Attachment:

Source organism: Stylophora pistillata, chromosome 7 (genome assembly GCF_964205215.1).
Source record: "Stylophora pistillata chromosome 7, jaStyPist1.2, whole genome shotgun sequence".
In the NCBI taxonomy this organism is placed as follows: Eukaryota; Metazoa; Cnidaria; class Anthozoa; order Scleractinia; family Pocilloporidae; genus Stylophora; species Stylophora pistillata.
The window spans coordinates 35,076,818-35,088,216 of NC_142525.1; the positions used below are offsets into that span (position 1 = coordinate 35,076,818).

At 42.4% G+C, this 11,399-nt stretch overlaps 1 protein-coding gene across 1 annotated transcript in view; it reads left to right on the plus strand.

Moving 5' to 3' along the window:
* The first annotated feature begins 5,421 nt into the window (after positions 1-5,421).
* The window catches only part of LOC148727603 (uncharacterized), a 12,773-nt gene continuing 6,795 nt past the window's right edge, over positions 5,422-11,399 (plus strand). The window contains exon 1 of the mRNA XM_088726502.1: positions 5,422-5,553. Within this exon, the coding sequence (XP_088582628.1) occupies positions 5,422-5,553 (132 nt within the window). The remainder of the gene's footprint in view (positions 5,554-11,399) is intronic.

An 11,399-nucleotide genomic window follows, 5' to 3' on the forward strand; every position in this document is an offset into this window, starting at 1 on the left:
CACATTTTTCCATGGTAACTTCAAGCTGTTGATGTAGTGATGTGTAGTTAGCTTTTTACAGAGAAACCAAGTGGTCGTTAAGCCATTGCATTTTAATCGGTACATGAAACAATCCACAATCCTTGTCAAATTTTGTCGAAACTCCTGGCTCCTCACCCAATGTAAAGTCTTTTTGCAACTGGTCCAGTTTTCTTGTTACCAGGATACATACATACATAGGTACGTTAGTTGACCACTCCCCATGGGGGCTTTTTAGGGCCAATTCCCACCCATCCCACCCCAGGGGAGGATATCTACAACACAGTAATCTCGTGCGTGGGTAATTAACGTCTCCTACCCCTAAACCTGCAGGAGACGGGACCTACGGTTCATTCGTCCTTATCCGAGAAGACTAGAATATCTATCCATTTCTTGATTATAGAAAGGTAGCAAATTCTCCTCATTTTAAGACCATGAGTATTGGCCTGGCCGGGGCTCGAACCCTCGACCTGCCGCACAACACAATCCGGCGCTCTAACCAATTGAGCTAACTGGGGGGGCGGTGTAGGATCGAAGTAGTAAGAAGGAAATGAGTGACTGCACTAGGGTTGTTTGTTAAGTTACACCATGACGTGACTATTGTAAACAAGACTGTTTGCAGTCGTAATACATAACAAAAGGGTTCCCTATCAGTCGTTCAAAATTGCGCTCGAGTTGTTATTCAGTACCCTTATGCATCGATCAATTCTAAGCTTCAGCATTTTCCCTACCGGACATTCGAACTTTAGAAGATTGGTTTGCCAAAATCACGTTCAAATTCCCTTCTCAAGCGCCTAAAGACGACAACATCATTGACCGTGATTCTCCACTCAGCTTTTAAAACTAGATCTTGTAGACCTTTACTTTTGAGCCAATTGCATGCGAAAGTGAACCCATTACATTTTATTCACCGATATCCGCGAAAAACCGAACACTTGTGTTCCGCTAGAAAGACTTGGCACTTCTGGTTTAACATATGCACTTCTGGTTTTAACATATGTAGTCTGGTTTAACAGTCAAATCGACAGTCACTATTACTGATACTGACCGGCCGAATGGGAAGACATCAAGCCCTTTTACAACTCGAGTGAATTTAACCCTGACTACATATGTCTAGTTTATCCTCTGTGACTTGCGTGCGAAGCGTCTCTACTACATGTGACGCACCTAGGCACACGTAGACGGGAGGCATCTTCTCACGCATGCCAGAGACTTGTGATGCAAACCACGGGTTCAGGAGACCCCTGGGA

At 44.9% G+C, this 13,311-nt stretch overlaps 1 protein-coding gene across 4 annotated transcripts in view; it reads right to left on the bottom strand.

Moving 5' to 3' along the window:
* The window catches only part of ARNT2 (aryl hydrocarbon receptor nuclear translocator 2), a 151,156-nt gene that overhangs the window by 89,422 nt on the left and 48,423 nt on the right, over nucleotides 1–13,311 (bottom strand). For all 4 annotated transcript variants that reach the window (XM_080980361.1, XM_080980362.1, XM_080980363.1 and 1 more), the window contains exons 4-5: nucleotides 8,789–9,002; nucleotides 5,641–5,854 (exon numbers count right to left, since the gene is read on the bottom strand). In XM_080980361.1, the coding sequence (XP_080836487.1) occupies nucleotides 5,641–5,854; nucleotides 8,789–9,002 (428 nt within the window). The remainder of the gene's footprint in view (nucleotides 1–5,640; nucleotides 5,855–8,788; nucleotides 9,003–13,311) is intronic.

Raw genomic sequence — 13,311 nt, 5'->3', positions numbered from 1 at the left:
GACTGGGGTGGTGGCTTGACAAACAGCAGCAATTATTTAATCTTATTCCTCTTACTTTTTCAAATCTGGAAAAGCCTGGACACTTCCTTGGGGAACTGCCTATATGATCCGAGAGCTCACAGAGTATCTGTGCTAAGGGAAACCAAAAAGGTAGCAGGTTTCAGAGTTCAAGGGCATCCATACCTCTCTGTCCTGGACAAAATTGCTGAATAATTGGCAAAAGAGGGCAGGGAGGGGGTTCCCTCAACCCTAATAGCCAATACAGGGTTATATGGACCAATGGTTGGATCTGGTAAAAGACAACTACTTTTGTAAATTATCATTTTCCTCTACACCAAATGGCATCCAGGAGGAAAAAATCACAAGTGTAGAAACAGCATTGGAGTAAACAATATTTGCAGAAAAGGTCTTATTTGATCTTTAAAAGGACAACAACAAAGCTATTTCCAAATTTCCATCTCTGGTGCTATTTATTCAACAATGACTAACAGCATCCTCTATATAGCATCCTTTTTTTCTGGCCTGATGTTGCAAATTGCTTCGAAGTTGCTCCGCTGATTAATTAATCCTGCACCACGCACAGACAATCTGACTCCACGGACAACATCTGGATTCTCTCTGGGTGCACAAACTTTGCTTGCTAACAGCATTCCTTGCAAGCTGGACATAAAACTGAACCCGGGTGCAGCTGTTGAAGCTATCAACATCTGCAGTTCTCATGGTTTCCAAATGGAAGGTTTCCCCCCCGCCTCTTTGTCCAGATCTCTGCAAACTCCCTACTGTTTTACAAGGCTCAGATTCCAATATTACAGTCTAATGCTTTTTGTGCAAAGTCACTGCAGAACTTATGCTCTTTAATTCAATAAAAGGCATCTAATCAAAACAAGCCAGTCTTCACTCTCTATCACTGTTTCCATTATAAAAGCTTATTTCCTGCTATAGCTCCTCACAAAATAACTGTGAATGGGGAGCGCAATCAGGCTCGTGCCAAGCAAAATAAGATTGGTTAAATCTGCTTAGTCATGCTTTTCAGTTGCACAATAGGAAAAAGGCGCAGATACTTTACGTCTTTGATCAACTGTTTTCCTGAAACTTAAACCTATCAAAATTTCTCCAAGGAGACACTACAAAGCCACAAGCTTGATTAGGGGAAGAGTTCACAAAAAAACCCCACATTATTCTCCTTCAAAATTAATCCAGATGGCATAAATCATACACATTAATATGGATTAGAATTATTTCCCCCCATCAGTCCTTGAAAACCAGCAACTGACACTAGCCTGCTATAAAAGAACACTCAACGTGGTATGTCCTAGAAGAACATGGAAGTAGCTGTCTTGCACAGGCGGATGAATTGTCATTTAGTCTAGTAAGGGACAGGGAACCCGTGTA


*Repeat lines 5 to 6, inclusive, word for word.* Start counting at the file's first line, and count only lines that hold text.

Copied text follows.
At 42.4% G+C, this 11,399-nt stretch overlaps 1 protein-coding gene across 1 annotated transcript in view; it reads left to right on the plus strand.

Moving 5' to 3' along the window: